The police, unlike any army usually work hand-in-hand with civilians in the maintenance of law and order. In South Vietnam, the insurgents were operating in foreign territory and although some aspects of the terrain much resembled that of the north, there was no way the insurgents were better versed with the southern terrain like the police were. Therefore, the US intervention should have incorporated the police who had the requisite information regarding the composition of the population as well as the possible terrain advantages that they might require. Simply speaking, an insider’s perspective was needed in the war as all was done the American way. The advantage of having allies who are well versed with the nature of the battle terrain is that they can initiate attacks at any time without much effort. Since the Americans badly needed information on the insurgency, the best time for intelligence gathering was at night. The simple strategy here should have been an increase in night patrols with two objectives. First, the American forces would have gotten requisite intelligence, and two, there would have been round the clock security which would have increased positive sentiments of the war from the indigenous population.
The ARVN was nowhere near as ambitious and motivated as the communist forces. This in itself was a reason for the massive failure that was the US intervention in the country. There were a number of mitigating factors that doomed it so. First, the language barrier between the US forces and the ARVN was profound. The second was that there was mutual mistrust between the two forces more so from the US that was skeptical in sharing its plans with what they suspected could have been communist sympathizers or spies within the ranks of the ARVN, probably fuelled by massive corruption in the country. However, these barriers could have been simply overcome. All the major generals embroiled in the war, from both sides, were trained in the military arts in the US. This means that even the ARVN commanders were fluent in English and could have communicated the requisite messages to their troops in Vietnamese. This situation was not unique as barely a decade ago, the US had ran a much similar intervention in Korea where there was also a substantial language barrier. Corruption claims that led to mistrust could have also been dispelled by simple vetting of the leadership; at least those at the helm of the military that were charged with crafting and executing overall battle plans. However, the differences in the troops were allowed to simmer to the point that it became almost impossible to run a credible onslaught against a determined enemy.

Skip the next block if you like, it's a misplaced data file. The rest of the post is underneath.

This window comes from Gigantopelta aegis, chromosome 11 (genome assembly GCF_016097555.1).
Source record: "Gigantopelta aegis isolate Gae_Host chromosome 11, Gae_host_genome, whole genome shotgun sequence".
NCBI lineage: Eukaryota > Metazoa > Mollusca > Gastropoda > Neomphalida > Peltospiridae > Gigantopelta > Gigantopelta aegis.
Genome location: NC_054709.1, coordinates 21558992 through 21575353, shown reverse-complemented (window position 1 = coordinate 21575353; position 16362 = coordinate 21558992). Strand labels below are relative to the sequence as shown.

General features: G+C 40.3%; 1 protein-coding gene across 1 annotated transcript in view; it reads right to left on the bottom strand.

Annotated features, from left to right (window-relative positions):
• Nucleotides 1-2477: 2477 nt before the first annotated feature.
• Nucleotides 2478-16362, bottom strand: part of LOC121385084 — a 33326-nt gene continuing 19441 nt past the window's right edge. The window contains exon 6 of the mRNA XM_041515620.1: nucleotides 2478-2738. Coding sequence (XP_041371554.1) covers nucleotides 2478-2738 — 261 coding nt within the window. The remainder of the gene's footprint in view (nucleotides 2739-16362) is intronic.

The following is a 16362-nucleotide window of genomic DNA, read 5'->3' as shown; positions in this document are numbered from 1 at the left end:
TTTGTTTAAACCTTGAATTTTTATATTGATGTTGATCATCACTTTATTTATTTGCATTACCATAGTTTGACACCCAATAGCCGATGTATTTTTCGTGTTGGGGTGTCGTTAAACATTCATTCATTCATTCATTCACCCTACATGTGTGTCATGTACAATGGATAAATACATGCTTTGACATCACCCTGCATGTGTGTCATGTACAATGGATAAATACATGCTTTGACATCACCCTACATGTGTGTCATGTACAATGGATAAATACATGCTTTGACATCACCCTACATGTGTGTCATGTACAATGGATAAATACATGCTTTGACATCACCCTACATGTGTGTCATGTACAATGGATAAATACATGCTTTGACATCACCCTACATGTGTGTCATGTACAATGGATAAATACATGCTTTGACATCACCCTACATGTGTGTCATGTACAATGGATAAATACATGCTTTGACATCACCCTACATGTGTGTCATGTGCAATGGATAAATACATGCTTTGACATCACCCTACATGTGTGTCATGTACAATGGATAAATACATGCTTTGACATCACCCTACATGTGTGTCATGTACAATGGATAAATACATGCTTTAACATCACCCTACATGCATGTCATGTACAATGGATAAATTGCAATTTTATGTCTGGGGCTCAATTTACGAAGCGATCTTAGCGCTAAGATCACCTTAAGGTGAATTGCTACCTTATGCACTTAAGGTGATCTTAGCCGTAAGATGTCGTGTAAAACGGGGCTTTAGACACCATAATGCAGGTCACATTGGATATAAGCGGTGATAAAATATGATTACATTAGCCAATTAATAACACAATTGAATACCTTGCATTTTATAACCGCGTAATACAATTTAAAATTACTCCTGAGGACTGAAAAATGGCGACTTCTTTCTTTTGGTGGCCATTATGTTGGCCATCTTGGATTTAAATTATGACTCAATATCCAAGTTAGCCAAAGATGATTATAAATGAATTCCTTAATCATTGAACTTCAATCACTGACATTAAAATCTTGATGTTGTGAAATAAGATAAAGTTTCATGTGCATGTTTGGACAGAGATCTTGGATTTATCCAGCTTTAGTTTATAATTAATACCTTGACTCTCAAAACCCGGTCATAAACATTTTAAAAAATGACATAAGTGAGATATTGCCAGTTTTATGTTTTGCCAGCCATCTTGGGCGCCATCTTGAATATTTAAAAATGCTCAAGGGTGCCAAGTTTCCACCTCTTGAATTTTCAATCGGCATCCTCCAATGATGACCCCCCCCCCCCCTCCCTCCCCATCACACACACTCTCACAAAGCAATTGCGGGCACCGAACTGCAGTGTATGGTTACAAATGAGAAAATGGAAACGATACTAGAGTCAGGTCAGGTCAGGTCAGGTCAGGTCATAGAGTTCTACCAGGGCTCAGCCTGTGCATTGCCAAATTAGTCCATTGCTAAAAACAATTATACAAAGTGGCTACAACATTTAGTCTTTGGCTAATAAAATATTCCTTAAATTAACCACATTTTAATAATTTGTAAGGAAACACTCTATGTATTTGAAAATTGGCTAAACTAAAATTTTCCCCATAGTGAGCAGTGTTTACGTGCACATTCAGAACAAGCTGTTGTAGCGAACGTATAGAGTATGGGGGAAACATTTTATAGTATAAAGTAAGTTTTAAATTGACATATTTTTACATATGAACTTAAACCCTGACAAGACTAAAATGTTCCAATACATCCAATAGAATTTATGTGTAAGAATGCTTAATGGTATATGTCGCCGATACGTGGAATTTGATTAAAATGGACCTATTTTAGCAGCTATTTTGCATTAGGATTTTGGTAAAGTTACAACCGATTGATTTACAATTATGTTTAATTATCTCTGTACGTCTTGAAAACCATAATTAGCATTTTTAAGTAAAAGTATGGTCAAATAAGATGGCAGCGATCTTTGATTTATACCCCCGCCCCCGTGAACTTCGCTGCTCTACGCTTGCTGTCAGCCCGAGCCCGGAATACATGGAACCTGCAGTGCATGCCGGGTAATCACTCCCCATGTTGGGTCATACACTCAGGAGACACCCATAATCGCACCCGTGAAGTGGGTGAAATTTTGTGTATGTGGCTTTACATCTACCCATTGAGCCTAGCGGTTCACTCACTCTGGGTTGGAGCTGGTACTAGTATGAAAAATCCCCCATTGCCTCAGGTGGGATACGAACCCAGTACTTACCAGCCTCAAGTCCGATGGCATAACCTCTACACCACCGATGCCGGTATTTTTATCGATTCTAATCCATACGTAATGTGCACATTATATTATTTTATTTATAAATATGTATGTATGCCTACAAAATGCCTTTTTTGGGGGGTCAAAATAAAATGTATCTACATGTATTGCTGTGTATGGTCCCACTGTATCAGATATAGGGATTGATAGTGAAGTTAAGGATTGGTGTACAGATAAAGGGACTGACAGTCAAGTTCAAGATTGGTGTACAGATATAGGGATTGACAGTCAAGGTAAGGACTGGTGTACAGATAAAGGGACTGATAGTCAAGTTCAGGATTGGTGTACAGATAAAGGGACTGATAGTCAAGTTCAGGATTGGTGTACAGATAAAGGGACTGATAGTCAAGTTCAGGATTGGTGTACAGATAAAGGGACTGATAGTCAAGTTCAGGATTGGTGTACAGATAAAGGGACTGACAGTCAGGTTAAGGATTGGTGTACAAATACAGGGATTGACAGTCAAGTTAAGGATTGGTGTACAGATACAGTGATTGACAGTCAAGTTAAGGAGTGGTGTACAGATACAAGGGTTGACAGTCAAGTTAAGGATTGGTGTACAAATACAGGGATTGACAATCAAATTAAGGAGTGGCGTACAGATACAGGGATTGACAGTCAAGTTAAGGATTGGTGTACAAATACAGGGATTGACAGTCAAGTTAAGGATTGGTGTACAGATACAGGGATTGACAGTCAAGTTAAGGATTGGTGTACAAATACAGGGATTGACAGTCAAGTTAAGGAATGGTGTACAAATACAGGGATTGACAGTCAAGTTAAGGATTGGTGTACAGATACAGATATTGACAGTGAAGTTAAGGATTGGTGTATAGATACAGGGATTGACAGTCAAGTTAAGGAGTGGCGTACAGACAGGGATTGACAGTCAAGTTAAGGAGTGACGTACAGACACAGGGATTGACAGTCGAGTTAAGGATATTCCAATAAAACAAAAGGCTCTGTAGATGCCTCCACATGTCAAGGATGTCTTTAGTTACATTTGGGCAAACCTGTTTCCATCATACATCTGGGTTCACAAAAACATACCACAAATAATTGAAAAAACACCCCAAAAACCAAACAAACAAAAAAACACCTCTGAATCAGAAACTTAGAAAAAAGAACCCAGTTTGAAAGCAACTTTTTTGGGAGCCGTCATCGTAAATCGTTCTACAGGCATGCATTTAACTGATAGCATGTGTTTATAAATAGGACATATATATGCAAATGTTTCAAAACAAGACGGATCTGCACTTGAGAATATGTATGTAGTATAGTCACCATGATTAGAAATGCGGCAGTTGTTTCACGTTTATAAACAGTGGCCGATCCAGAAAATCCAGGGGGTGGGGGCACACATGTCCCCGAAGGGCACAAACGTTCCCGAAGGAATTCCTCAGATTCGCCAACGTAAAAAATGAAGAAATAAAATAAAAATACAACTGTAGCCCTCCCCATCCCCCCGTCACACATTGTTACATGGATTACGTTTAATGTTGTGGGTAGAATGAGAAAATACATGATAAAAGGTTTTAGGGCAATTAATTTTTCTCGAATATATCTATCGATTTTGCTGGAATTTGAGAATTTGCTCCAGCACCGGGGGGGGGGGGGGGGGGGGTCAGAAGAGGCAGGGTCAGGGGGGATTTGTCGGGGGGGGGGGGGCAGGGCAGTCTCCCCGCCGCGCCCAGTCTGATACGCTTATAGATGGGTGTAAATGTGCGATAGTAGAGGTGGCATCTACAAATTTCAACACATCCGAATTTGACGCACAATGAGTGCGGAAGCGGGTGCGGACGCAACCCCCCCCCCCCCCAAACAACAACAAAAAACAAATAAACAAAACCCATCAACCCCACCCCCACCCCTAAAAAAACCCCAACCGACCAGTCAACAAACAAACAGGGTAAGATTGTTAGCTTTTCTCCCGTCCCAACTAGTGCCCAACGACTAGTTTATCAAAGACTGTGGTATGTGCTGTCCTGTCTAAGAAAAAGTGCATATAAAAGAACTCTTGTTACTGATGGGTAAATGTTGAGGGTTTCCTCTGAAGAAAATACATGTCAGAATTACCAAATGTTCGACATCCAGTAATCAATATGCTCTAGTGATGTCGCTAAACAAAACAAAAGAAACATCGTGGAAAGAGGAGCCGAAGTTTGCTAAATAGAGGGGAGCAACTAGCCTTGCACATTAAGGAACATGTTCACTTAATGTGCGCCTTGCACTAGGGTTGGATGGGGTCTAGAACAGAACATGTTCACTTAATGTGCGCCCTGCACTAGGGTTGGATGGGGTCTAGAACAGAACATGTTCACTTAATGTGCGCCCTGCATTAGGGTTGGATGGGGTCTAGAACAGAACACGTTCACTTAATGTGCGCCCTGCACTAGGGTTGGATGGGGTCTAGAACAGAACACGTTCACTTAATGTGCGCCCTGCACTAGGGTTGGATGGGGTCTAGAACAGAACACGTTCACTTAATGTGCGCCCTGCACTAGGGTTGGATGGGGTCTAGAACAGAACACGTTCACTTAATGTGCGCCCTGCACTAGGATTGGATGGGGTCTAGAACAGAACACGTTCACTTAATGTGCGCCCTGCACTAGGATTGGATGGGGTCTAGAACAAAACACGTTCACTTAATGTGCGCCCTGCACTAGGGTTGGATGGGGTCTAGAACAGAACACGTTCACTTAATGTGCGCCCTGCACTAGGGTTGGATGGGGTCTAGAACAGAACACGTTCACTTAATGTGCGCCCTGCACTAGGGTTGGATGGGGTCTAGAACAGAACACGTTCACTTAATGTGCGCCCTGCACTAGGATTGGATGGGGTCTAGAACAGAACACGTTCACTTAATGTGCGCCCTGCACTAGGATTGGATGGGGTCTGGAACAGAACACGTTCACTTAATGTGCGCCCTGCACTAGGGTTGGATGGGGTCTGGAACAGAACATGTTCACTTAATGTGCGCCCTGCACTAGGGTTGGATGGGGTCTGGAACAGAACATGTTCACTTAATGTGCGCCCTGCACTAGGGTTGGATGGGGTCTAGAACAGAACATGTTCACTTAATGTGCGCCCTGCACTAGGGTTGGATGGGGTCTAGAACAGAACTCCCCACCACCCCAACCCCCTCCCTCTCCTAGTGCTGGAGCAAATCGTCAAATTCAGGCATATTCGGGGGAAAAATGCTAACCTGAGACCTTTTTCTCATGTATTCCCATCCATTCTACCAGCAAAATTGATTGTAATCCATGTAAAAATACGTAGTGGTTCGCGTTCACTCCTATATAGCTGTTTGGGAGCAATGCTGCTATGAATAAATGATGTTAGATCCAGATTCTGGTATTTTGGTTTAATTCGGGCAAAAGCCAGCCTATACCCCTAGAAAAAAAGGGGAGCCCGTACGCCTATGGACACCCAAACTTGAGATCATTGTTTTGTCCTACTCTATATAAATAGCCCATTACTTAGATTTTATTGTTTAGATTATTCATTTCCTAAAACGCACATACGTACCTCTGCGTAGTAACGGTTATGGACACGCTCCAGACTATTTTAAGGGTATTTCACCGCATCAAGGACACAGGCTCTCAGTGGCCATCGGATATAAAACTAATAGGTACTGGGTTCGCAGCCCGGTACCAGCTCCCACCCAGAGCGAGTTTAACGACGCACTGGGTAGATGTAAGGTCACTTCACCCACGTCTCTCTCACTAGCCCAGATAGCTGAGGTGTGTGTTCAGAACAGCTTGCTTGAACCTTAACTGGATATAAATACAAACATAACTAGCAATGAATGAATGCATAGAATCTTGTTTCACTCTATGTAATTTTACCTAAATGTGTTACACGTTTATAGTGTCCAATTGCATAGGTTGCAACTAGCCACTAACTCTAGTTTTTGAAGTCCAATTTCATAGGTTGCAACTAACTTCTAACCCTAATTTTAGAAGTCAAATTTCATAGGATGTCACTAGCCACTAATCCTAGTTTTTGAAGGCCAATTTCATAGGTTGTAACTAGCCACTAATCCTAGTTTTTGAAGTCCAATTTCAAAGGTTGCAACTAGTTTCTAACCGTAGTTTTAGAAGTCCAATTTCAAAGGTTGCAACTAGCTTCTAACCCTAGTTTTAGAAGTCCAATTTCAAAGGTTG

There was no strategy to realize US objectives with lesser costs as argued by the thesis to this paper. The military commanders mistook the Vietnam War as an insurgency up until the Tet Offensive. This is exemplified by the strategies they employed. Use of attrition and conventional firepower could not succeed here as it was not involving an enemy with the same conventional thinking. There is a counterargument that the adoption of a population protection strategy would also not have worked. The history of the war shows that the population protection strategy did indeed work as the insurgency was finally broken in 1973. However, this victory was short lived as the insurgents moved the war to a different frontier. The communists shifted the war from one of guerilla-like warfare into conventional military engagement. This exemplifies the tenacity of the communists and their willingness to see out the war regardless of the direction it took. This resolve was the difference between the US efforts and those of the communists. Prior to the Tet Offensive in 1968, General Westmoreland could have achieved a measure of success had he pursued the population protection strategy. The problem is that the military leadership was not open to counterinsurgency but only preferred direct military engagement. However, when the counterinsurgency was adopted, the war shifted in favor of the US and allied forces which prompted the communists to regroup. No singular military effort in the Vietnam War would have been effective and only a combination of a number of strategies was destined for success.
American intervention in Vietnam just like in Korea was justified to prevent the country from falling into communist hands. However, this intervention remains a blemish in the American military history as many regard it as a loss. The strategy adopted for the war was largely based on attrition. On a larger scale, the war was Americanized such that there was little input from the people on whose behalf the US was fighting. Nonetheless, there was a strategy that the US could have adopted that would have resulted in lesser causalities and costs. This strategy should have been the Vietnamization of the war where all efforts should have been to empower the ARVN to act on behalf of their country whereas American involvement would have been limited to reinforcement. The tenets of the strategy should have been to protect the population in enclaves in order to guarantee indigenous goodwill, protection of friendlies, intelligence gathering in order to understand the enemy, empowering the military and police, relying on night patrols and focusing on strategically weakening the enemy by focusing their bombings on key military installations and other strategic targets.
Davidson, B. Phillip. Vietnam at War: The History: 1946-1975. New York: Oxford University Press, 1988. Print.
Lewy, Guenter. America in Vietnam. New York: Oxford University Press, 1978. Print.